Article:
Maricopa is one of the fastest-growing cities in the United States. In 2000, when it was still a town, the population clocked in at just over 1,000 residents. By 2010 that number had exploded to over 43,000, according to U.S. Census data.

With as fast as the city is growing, the number of health care services has been slow to catch up. Banner Health plans to change that. A major primary care center for the community is expected to break ground this summer. The project involves an area of more than 40,000 square feet and will accommodate as many as 12 physicians to begin with, a spokesman for Banner Health said.

"The people of Maricopa don't have the physicians they need," Bill Byron said. "We have been discussing with them for a number of years what might be needed. This really is a culmination of those discussions." The health center is tentatively scheduled to open in mid-2012. When it does, the clinic will offer primary care with a handful of specialists who will come in on assigned days. "When you look at that many people, the first need is primary care," Byron said. "As the population grows, we will bring in additional specialists." Maricopa, which sits approximately 25 miles south of Ahwatukee Foothills, is identified as a "medically underserved area" and a "primary care health professional shortage area" by the Health Resources and Services Administration of the U.S. Department of Health and Human Services.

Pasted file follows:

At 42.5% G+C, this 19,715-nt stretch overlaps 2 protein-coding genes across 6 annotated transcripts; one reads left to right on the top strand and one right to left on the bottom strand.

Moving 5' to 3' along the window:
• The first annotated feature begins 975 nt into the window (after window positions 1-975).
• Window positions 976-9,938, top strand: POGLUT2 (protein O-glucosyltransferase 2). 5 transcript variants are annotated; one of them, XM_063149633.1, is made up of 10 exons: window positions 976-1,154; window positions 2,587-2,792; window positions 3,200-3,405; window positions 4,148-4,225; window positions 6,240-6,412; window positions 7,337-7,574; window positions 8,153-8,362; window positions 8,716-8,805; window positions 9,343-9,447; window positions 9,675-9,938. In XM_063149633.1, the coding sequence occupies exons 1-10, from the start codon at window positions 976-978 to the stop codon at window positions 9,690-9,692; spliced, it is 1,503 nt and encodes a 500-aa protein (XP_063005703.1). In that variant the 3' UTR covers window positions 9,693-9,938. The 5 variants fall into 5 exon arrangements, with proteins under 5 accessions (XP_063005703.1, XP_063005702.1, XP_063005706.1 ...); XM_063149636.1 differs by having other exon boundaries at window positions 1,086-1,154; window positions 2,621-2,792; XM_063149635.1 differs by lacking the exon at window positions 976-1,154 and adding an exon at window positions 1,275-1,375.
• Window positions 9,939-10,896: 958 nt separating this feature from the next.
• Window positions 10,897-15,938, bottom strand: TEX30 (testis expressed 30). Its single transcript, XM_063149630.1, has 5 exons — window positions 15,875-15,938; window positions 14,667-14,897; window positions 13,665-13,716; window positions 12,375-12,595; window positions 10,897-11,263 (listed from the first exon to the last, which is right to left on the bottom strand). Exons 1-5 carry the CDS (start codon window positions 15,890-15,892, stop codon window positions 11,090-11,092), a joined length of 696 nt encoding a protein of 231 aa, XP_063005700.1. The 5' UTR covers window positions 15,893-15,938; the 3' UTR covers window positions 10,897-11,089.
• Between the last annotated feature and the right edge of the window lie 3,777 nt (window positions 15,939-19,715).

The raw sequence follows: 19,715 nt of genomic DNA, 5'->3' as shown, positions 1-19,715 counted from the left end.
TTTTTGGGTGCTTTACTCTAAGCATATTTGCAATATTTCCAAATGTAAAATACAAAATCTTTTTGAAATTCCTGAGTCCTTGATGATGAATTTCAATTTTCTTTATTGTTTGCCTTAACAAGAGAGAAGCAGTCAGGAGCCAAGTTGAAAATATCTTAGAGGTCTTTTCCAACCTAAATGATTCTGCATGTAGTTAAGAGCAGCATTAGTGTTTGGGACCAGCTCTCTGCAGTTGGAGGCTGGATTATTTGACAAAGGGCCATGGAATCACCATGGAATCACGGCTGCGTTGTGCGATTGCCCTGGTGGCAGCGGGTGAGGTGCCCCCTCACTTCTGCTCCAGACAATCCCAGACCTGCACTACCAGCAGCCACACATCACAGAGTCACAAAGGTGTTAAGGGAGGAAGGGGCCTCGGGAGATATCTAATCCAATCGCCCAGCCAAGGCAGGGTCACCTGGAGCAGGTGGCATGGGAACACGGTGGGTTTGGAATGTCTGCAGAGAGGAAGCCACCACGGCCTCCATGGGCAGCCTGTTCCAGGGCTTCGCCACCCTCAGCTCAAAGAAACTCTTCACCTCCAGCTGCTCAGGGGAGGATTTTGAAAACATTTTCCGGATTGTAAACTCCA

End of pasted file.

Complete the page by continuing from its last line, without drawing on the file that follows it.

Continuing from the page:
Right now, the closest major health center for Maricopa residents is Chandler Regional Medical Center, about 20 miles from the city center. Some travel to Ahwatukee Foothills for services, including to Ahwatukee Pediatrics. "I have a lot of people that come from Maricopa," Dr. Mary Jo Kutler said. "The growing community would greatly benefit from an increased number of primary care physicians."

The estimated economic impact through construction and eventually employment at the center will total $129.9 million over the next 10 years. Banner Health expects to create 30 jobs during the first phase and increase that number to 65 within five years.

"A significant number of people that will be involved in construction are likely to be residents in and around area, so the economic impact of construction will be immediate," Byron said. "We are aware of the high rates (of foreclosure) because of the economy. Over time we're confident that we will see great improvement." Banner Health is purchasing 11.13 acres of property in the Wells retail center at the intersection of Alan Stephens Parkway and Porter Road. Plans include expanding the center to more than 80,000 square feet and employing 18 physicians.

"This is a tremendously important development that will bring much-needed health care services to people living in and around Maricopa," Maricopa Mayor Anthony Smith said. "Today, people in Maricopa have to drive a fair distance to reach primary care services, so we're thrilled to be working with Banner on a project that will improve the health of our community." The city will contribute to the project in the form of public improvement assistance and grant funding.

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